How can the church serve and thrive in the COVID crisis?
History: Sadly, this is not the first pandemic. Well before COVID, Christianity Today and Dan Carlin, host of a popular secular podcast, offered historical perspectives. (Carlin is a commercial venture. A 5 min. preview here.)
COVID is not a brief, unexpected blizzard but
a rather long winter. Why every organization may be wise to see itself as a
Prayer Guide: SIM's excellent contribution, for personal use and in small groups, here.
Deeper Questions: John Lennox, Where is God in a Coronavirus World? (The Good Book Company, UK, 2020) here.
Reset: How can we be the church "scattered" while we cannot fully be the church "gathered"?
(Note: when I first used the term church "reset" in the covid context in March 2020, I was not aware of the use of the same "reset" term by the UN globalists. In response to the use of the same term for opposite purpose, consider this letter by Archbishop Carlo Maria Viganò. For further detail consider links in section on globlism)
Jeff Fountain suggests the crisis may be healthy for the church in that it presses us to ask such deep questions. See his "Weekly Word" (7 Sept 2020) Empty Church.
When conditions are comfortable, we as church, like society around us, tends to relax, lose focus and put ourselves first. When an ongoing crisis strikes, we often refocus and give our best. Dr. Ralph Winter and others have called the church to respond to humanity's "fall" as the crisis which requires a re-commitment to a wartime lifestyle.
(To those who argue sustained focus to be unsustainable, consider the rhythm of early Celtic Christians here.)
Some changes made in crisis make us better and should be retained after the crisis. You may want to share your list and I'll link to your suggestions from this page.
Models for COVID servant responses are multiplying:
Model for serving creatively may come from China itself - where the church began to wrestle with corona fallout first. Listen to a practical webinar (recorded March 25, 2020), two months into their lockdown, shared by Beijing International Christian Fellowship here. Link includes other helpful material.
Have you considered turning Christmas lights back on your house as sign of hope? Do you have a Nativity Star to put back up and light the night?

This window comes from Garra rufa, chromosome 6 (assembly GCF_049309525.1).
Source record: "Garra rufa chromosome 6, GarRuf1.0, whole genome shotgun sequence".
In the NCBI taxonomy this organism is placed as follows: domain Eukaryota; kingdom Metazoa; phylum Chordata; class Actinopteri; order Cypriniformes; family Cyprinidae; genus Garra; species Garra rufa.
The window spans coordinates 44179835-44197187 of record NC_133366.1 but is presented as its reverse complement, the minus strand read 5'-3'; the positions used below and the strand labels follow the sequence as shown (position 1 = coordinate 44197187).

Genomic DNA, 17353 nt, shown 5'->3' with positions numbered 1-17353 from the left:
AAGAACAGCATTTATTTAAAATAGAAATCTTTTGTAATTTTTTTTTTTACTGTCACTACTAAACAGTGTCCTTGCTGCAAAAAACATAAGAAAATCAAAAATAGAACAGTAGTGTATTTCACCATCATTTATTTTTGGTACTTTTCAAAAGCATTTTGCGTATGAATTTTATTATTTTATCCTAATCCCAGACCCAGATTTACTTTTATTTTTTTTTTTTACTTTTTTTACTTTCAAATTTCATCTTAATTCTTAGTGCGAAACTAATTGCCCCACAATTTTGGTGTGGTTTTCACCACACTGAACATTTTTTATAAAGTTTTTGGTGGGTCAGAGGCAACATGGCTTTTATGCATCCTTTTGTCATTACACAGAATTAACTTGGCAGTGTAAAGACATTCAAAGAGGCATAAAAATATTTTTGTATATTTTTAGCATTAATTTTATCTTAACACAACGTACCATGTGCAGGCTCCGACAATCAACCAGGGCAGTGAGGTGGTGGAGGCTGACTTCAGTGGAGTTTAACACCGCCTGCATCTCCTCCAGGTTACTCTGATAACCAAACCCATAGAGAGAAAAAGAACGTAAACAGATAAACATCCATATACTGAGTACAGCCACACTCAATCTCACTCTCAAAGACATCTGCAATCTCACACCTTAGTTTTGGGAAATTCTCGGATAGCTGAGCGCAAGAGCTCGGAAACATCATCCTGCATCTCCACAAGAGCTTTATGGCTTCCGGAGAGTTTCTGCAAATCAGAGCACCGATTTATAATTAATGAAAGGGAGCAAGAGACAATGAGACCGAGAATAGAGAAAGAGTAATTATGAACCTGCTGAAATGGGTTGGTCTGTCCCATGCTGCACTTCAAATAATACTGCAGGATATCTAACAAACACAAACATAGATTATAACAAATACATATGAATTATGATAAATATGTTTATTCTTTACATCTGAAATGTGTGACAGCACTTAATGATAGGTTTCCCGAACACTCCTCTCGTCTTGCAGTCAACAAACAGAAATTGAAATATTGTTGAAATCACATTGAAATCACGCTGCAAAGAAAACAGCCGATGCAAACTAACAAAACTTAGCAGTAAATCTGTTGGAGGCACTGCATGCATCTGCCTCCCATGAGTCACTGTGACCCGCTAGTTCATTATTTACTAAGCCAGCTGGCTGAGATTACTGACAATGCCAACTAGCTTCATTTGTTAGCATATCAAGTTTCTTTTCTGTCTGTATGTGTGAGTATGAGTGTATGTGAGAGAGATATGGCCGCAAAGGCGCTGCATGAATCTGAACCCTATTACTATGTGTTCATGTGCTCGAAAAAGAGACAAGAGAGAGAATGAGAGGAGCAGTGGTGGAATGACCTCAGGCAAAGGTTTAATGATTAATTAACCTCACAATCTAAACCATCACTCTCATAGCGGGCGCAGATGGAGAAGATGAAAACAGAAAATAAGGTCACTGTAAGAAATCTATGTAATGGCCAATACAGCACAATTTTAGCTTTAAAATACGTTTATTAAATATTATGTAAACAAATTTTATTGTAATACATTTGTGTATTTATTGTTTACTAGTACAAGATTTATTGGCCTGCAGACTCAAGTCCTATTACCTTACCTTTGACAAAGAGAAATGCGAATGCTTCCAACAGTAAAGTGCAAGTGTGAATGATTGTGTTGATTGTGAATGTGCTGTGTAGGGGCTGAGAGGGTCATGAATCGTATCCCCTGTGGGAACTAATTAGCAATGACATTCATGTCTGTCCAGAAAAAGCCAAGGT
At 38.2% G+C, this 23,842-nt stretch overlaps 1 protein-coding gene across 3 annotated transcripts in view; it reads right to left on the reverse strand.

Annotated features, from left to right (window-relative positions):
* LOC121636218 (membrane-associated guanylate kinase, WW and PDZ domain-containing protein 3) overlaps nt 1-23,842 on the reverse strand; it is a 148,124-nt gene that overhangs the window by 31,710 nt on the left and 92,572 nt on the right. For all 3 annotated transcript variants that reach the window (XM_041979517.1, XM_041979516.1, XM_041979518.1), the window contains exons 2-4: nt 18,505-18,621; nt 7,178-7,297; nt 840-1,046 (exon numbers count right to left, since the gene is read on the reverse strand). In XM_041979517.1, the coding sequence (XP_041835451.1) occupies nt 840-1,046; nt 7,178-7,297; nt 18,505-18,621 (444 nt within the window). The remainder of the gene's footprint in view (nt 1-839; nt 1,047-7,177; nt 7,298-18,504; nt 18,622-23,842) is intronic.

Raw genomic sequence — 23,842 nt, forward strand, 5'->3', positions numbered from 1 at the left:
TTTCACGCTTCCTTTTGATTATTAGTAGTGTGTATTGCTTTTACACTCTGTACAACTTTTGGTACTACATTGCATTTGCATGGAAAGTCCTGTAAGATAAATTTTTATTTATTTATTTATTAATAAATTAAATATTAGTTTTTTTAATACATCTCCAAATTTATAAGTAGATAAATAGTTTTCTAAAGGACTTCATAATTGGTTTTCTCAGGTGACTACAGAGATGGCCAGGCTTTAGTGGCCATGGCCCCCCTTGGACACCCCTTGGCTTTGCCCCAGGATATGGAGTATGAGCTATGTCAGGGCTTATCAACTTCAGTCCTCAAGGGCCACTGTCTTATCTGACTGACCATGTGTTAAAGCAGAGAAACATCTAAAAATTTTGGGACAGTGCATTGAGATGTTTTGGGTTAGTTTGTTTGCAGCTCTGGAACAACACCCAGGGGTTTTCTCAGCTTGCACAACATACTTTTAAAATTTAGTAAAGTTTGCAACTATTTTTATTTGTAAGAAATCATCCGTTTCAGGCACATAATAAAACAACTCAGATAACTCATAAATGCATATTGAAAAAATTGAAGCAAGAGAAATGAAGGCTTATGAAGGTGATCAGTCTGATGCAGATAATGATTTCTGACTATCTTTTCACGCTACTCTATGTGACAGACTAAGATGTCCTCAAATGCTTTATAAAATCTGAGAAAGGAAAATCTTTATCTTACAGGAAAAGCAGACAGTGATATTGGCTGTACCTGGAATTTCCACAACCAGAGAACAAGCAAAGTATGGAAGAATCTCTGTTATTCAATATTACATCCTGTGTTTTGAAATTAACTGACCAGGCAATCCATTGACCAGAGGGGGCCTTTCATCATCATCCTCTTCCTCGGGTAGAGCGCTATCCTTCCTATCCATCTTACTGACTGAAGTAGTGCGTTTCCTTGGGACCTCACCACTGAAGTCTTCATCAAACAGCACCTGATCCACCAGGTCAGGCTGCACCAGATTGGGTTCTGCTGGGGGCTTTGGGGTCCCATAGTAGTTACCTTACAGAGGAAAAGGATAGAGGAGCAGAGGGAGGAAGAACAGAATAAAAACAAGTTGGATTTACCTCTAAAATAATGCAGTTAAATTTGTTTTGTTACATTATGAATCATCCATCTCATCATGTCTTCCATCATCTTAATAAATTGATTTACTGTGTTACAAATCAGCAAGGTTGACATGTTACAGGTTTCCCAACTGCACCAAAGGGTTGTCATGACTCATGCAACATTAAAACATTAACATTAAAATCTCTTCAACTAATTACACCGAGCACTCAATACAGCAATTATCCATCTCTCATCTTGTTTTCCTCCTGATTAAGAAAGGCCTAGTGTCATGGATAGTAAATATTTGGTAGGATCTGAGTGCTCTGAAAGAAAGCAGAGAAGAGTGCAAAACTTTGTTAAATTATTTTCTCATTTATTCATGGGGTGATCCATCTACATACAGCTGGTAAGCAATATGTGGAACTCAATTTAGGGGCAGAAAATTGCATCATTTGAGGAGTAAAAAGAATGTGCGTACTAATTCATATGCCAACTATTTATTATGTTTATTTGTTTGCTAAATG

The human element: As technical resources for live-streaming abound, it's important to remember also the human element. Bob Logan offers helpful reminders here. Christianity Today reported on a Barna survey indicating church members are logging in less over time.
What about the use of parking lots: remember "drive-in" church? Here is a FB video of Christians gathering, physically distanced, to worship and pray at a hospital. Could this happen in your own church parking lot? Or, as a city church, are there other public space to be light set on a hill?
How will we return to gathered worship? What if not everyone wants to return physically? Here is how one congregation is gathering information from it's people in the process of decision making.
This is a good time to ask, "if we can do but little, what is most important?"
After live-streaming, might we focus on the church existing primarily in small groups, trained to be and make disciples, able to thrive and serve in crisis - and even grow? Consider this positive, practical response (here).
Historically, simple lay-led, scripture-focused, application-oriented processes have been fruitful even in most difficult times. Consider approaches such as these for disciple-making and pastoral care.
What about the basics of mission? Jason Mandryk of Operation World offers these challenging reflections: Global Transmission - Global Mission
Talk: Church leaders in your community are wrestling with similar questions. You can serve by inviting them to a 'one-off' or a regular conference calls to share challenges, resources, and pray for one another. I'm happy to post such forums here. Let me know.